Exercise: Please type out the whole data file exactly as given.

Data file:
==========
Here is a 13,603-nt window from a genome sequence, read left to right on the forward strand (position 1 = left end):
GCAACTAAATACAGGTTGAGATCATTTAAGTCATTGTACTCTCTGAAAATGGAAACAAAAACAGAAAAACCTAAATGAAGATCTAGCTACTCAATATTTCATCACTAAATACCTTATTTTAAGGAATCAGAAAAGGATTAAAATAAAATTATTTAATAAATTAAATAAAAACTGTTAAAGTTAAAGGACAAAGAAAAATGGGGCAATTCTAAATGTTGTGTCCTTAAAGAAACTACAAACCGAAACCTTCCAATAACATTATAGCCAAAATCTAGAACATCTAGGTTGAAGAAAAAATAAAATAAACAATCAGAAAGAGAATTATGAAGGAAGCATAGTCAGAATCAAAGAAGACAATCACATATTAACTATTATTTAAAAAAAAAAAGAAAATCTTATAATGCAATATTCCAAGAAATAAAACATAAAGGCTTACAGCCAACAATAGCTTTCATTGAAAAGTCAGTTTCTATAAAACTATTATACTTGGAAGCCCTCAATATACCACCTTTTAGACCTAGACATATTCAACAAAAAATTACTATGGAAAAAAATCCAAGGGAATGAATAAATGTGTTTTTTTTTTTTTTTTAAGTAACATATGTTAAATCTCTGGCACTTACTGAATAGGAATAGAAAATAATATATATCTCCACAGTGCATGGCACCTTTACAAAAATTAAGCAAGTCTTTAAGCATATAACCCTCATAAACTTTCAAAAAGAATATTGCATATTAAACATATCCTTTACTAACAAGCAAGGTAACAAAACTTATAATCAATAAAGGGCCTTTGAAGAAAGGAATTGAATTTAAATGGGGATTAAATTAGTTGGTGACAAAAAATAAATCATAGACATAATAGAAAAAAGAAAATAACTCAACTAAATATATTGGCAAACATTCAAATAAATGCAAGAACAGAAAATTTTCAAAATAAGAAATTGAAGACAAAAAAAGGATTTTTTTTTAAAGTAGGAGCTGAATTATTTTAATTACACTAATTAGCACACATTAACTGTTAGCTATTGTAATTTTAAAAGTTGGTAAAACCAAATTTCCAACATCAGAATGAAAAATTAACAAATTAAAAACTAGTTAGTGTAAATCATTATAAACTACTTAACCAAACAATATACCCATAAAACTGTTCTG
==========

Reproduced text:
Here is a 13,603-nt window from a genome sequence, read left to right on the forward strand (position 1 = left end):
GCAACTAAATACAGGTTGAGATCATTTAAGTCATTGTACTCTCTGAAAATGGAAACAAAAACAGAAAAACCTAAATGAAGATCTAGCTACTCAATATTTCATCACTAAATACCTTATTTTAAGGAATCAGAAAAGGATTAAAATAAAATTATTTAATAAATTAAATAAAAACTGTTAAAGTTAAAGGACAAAGAAAAATGGGGCAATTCTAAATGTTGTGTCCTTAAAGAAACTACAAACCGAAACCTTCCAATAACATTATAGCCAAAATCTAGAACATCTAGGTTGAAGAAAAAATAAAATAAACAATCAGAAAGAGAATTATGAAGGAAGCATAGTCAGAATCAAAGAAGACAATCACATATTAACTATTATTTAAAAAAAAAAAGAAAATCTTATAATGCAATATTCCAAGAAATAAAACATAAAGGCTTACAGCCAACAATAGCTTTCATTGAAAAGTCAGTTTCTATAAAACTATTATACTTGGAAGCCCTCAATATACCACCTTTTAGACCTAGACATATTCAACAAAAAATTACTATGGAAAAAAATCCAAGGGAATGAATAAATGTGTTTTTTTTTTTTTTTTAAGTAACATATGTTAAATCTCTGGCACTTACTGAATAGGAATAGAAAATAATATATATCTCCACAGTGCATGGCACCTTTACAAAAATTAAGCAAGTCTTTAAGCATATAACCCTCATAAACTTTCAAAAAGAATATTGCATATTAAACATATCCTTTACTAACAAGCAAGGTAACAAAACTTATAATCAATAAAGGGCCTTTGAAGAAAGGAATTGAATTTAAATGGGGATTAAATTAGTTGGTGACAAAAAATAAATCATAGACATAATAGAAAAAAGAAAATAACTCAACTAAATATATTGGCAAACATTCAAATAAATGCAAGAACAGAAAATTTTCAAAATAAGAAATTGAAGACAAAAAAAGGATTTTTTTTTAAAGTAGGAGCTGAATTATTTTAATTACACTAATTAGCACACATTAACTGTTAGCTATTGTAATTTTAAAAGTTGGTAAAACCAAATTTCCAACATCAGAATGAAAAATTAACAAATTAAAAACTAGTTAGTGTAAATCATTATAAACTACTTAACCAAACAATATACCCATAAAACTGTTCTG